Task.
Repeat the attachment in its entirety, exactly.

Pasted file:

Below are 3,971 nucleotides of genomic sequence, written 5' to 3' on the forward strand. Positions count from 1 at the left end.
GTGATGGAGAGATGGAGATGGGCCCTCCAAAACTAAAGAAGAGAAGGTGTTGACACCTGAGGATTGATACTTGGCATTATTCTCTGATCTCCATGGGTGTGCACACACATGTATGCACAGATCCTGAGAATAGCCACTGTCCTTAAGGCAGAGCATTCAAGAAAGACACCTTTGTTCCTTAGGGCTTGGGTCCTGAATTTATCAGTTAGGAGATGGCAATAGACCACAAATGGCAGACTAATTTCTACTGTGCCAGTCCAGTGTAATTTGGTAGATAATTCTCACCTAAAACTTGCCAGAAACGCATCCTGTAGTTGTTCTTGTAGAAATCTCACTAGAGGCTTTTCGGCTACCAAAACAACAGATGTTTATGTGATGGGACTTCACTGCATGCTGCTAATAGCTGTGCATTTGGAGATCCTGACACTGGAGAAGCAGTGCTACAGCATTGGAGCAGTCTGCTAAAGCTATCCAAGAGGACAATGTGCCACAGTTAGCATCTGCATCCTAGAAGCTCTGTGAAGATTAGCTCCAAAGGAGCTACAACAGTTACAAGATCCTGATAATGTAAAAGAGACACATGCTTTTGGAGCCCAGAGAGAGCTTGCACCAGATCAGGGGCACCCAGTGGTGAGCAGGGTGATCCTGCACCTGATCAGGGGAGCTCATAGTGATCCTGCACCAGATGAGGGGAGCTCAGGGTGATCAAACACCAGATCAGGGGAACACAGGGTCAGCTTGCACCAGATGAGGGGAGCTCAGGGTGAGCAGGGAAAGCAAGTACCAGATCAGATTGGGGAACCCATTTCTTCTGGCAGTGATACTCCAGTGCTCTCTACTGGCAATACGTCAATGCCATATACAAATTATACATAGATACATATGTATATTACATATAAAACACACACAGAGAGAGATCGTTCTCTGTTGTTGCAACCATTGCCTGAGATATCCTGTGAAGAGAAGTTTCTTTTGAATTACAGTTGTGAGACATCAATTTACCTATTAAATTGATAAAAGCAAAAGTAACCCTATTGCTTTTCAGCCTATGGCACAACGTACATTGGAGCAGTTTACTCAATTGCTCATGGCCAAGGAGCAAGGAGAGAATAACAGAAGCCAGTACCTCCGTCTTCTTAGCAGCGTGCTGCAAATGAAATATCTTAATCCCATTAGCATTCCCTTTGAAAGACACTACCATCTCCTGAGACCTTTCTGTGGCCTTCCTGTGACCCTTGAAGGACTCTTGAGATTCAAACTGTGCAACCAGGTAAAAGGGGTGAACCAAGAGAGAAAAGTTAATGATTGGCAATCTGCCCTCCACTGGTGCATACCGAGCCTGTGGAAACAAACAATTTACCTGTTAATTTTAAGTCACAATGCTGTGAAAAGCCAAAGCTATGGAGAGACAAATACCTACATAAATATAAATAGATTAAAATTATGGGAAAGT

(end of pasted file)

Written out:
Below are 3,971 nucleotides of genomic sequence, written 5' to 3' on the forward strand. Positions count from 1 at the left end.
GTGATGGAGAGATGGAGATGGGCCCTCCAAAACTAAAGAAGAGAAGGTGTTGACACCTGAGGATTGATACTTGGCATTATTCTCTGATCTCCATGGGTGTGCACACACATGTATGCACAGATCCTGAGAATAGCCACTGTCCTTAAGGCAGAGCATTCAAGAAAGACACCTTTGTTCCTTAGGGCTTGGGTCCTGAATTTATCAGTTAGGAGATGGCAATAGACCACAAATGGCAGACTAATTTCTACTGTGCCAGTCCAGTGTAATTTGGTAGATAATTCTCACCTAAAACTTGCCAGAAACGCATCCTGTAGTTGTTCTTGTAGAAATCTCACTAGAGGCTTTTCGGCTACCAAAACAACAGATGTTTATGTGATGGGACTTCACTGCATGCTGCTAATAGCTGTGCATTTGGAGATCCTGACACTGGAGAAGCAGTGCTACAGCATTGGAGCAGTCTGCTAAAGCTATCCAAGAGGACAATGTGCCACAGTTAGCATCTGCATCCTAGAAGCTCTGTGAAGATTAGCTCCAAAGGAGCTACAACAGTTACAAGATCCTGATAATGTAAAAGAGACACATGCTTTTGGAGCCCAGAGAGAGCTTGCACCAGATCAGGGGCACCCAGTGGTGAGCAGGGTGATCCTGCACCTGATCAGGGGAGCTCATAGTGATCCTGCACCAGATGAGGGGAGCTCAGGGTGATCAAACACCAGATCAGGGGAACACAGGGTCAGCTTGCACCAGATGAGGGGAGCTCAGGGTGAGCAGGGAAAGCAAGTACCAGATCAGATTGGGGAACCCATTTCTTCTGGCAGTGATACTCCAGTGCTCTCTACTGGCAATACGTCAATGCCATATACAAATTATACATAGATACATATGTATATTACATATAAAACACACACAGAGAGAGATCGTTCTCTGTTGTTGCAACCATTGCCTGAGATATCCTGTGAAGAGAAGTTTCTTTTGAATTACAGTTGTGAGACATCAATTTACCTATTAAATTGATAAAAGCAAAAGTAACCCTATTGCTTTTCAGCCTATGGCACAACGTACATTGGAGCAGTTTACTCAATTGCTCATGGCCAAGGAGCAAGGAGAGAATAACAGAAGCCAGTACCTCCGTCTTCTTAGCAGCGTGCTGCAAATGAAATATCTTAATCCCATTAGCATTCCCTTTGAAAGACACTACCATCTCCTGAGACCTTTCTGTGGCCTTCCTGTGACCCTTGAAGGACTCTTGAGATTCAAACTGTGCAACCAGGTAAAAGGGGTGAACCAAGAGAGAAAAGTTAATGATTGGCAATCTGCCCTCCACTGGTGCATACCGAGCCTGTGGAAACAAACAATTTACCTGTTAATTTTAAGTCACAATGCTGTGAAAAGCCAAAGCTATGGAGAGACAAATACCTACATAAATATAAATAGATTAAAATTATGGGAAAGT